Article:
OpenRPG was primarily aimed to online playing, but I recall using it to organize adventure data. Many, many years have passed from that, so I don't remember it very well, and I don't know its current status, but I include it in the answer for if you want to look for it.

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Realm Works

Realm Works from Lone Wolf could satisfy your needs.

Very Powerful but not free.

I haven´t tried it by myself but the features and the screenshots look like it could fit your requirements.

From their website:

Key Features and Benefits

Streamline Game Preparation

  • Quickly develop new content and revise existing ideas for any genre (fantasy, sci-fi, modern, etc.) and any play style
  • Intuitively organize content for rapid access and review
  • Weave the critical elements of your world together and visually outline the story’s events
  • Effortlessly manage diverse content, including images, maps, Hero Lab portfolios, statblocks, audio, video, and virtually anything else
  • Easily track and visualize the relationships and connections between people, places, objects, and events
  • Navigate between related content as easily as browsing the internet
  • Conveniently manage game notes and preparation tasks with full linking to game content

Focus on the Game

  • Access content on-demand during play - your entire world is instantly available at your fingertips
  • Eliminate interruptions to the game caused by searching through reams of notes for specific information – powerful search, filter and cross-linking capabilities enable you to instantly find the content you seek
  • Conveniently display maps, images or any other content during play – with complete Fog of World™
  • Visualize your world in a variety of ways, putting you in complete control
  • Efficiently reacquire context before game sessions - review past events quickly and resume gaming faster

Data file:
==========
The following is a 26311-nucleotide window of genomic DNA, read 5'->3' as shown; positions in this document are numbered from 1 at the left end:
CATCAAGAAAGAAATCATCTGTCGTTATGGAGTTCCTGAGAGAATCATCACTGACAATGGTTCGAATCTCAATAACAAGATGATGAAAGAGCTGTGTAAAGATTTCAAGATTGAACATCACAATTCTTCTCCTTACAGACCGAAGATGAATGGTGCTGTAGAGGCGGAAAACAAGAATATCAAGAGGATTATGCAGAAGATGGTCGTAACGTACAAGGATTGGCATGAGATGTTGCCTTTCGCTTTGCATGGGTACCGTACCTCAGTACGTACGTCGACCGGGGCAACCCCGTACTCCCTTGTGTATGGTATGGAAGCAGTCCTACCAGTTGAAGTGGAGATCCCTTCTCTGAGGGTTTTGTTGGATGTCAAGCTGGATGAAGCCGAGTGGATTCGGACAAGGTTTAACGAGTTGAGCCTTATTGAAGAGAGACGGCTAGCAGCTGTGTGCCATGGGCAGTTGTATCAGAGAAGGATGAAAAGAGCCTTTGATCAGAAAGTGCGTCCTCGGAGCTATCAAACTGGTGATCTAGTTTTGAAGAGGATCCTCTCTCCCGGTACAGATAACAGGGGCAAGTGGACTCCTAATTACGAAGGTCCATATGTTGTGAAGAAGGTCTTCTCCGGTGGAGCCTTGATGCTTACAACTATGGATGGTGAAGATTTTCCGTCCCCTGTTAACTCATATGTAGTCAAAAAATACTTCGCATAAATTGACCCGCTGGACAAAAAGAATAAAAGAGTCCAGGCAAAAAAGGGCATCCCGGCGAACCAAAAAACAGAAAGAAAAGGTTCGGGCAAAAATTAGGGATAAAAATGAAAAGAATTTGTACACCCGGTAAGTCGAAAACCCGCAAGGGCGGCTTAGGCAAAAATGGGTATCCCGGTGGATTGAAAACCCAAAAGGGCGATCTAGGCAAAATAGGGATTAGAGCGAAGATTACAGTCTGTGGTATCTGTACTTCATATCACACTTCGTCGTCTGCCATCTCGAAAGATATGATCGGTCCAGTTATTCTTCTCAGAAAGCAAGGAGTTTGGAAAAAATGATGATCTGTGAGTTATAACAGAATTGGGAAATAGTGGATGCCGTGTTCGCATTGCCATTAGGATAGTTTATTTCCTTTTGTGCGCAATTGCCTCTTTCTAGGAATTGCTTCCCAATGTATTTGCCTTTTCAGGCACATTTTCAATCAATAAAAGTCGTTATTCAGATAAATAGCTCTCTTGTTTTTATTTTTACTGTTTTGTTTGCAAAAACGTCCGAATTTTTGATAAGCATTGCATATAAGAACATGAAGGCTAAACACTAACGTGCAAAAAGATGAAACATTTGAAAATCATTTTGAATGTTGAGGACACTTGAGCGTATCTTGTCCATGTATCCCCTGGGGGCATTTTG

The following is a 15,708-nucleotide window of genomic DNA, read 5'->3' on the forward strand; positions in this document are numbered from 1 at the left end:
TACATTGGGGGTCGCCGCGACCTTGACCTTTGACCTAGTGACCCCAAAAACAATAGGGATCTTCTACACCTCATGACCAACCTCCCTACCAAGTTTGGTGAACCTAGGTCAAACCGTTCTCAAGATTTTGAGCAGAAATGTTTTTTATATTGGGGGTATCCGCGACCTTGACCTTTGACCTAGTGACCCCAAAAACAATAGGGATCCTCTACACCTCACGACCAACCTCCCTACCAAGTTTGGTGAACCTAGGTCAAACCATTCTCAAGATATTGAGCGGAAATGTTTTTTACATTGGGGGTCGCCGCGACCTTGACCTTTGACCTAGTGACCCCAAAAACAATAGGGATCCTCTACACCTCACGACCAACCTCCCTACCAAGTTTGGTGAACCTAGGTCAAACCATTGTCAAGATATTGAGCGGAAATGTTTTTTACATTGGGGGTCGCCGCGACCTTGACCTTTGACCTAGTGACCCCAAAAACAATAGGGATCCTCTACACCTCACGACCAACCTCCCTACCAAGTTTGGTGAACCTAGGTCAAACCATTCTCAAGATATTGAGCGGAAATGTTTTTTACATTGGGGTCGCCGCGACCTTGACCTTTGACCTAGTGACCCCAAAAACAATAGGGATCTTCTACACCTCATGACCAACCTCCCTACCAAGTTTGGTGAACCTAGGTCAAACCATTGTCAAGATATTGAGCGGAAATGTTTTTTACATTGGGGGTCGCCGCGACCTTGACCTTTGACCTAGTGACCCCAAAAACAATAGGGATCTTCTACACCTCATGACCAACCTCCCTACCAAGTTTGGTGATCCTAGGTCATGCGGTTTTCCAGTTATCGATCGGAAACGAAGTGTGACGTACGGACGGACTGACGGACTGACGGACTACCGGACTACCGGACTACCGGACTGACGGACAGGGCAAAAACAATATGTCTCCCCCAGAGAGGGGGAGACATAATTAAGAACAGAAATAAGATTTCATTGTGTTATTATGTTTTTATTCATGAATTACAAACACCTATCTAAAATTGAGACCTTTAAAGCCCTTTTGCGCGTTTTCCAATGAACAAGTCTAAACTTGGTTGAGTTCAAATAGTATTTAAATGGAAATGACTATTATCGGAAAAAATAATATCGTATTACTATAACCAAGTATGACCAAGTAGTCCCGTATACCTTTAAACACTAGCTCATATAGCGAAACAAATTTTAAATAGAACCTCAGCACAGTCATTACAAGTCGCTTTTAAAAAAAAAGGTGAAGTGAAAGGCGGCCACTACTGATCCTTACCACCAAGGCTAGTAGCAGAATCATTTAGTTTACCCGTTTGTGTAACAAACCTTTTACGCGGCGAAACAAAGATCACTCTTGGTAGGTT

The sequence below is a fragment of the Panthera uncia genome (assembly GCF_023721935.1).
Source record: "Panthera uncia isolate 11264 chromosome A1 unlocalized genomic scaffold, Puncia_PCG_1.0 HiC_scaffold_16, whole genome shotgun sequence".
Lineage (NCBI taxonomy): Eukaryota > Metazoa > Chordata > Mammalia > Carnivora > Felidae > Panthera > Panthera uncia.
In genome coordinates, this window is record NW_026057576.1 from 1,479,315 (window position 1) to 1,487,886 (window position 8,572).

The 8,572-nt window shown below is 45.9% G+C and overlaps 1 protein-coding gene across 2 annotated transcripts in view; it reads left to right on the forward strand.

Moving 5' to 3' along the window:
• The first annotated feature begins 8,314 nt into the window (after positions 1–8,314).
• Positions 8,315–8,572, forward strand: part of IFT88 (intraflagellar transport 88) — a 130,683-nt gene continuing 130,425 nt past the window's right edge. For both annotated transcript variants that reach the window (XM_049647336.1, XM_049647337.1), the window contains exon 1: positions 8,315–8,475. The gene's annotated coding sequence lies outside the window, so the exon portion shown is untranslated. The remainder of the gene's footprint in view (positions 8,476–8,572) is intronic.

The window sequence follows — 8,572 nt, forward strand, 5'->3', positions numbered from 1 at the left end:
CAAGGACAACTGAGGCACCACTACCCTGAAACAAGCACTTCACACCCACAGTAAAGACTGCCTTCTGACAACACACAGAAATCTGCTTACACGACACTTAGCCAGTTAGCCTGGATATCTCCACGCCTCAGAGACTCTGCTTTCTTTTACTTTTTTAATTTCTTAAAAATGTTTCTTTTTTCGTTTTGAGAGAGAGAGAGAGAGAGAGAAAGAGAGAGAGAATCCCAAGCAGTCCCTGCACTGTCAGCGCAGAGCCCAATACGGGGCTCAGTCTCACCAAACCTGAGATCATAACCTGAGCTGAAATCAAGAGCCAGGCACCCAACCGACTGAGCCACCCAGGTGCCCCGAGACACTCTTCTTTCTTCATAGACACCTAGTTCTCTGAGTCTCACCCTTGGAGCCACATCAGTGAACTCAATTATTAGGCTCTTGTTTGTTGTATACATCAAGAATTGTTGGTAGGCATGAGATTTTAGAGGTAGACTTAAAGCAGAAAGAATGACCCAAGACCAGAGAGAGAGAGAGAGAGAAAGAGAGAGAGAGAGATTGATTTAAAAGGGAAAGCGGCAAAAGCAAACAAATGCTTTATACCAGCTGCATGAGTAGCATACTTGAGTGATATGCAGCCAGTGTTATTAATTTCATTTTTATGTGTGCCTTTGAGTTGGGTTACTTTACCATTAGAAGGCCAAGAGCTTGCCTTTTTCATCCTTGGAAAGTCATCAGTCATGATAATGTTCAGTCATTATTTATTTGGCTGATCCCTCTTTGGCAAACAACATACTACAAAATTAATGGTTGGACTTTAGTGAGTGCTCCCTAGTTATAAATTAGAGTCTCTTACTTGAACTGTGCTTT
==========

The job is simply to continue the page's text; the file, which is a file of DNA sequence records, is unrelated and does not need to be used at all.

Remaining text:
Increase Player Engagement

  • Incrementally reveal content (including maps) to the players as the PCs uncover the information during play - without compromising what
    remains hidden and with no extra hassles
  • Enhance the entire game experience by easily showing material to players on a separate monitor during play
  • Further engage your players by sharing revealed content for independent player viewing and comments via the cloud
  • Journal allows players to record their own ideas and theories Private forum encourages player discussion outside the game, with full linking to game content
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I overlooked that it´s not yet available. Sorry. It´s in beta stage right now. The official commercial release of Realm Works will probably end up occurring in September. –  Doc Snuggles Aug 9 '13 at 10:14

Take a look at Scabard, a free, RPG campaign manager I helped develop.

It is system agnostic, and handles plots and sub-plots really well. Check out my answer to a previous question on how to use plots in Scabard.

It is web-based, so it works on PC's and tablets without needing a separate app or exporting data.

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Export formats are still important. For gamers especially, we are loathe to have our notes locked up on someone else's servers. I made that mistake once, and never again. –  SevenSidedDie Aug 9 '13 at 17:20
    
@SevenSidedDie Thanks for the feedback, I will add "export" to my list. –  E L Aug 10 '13 at 7:35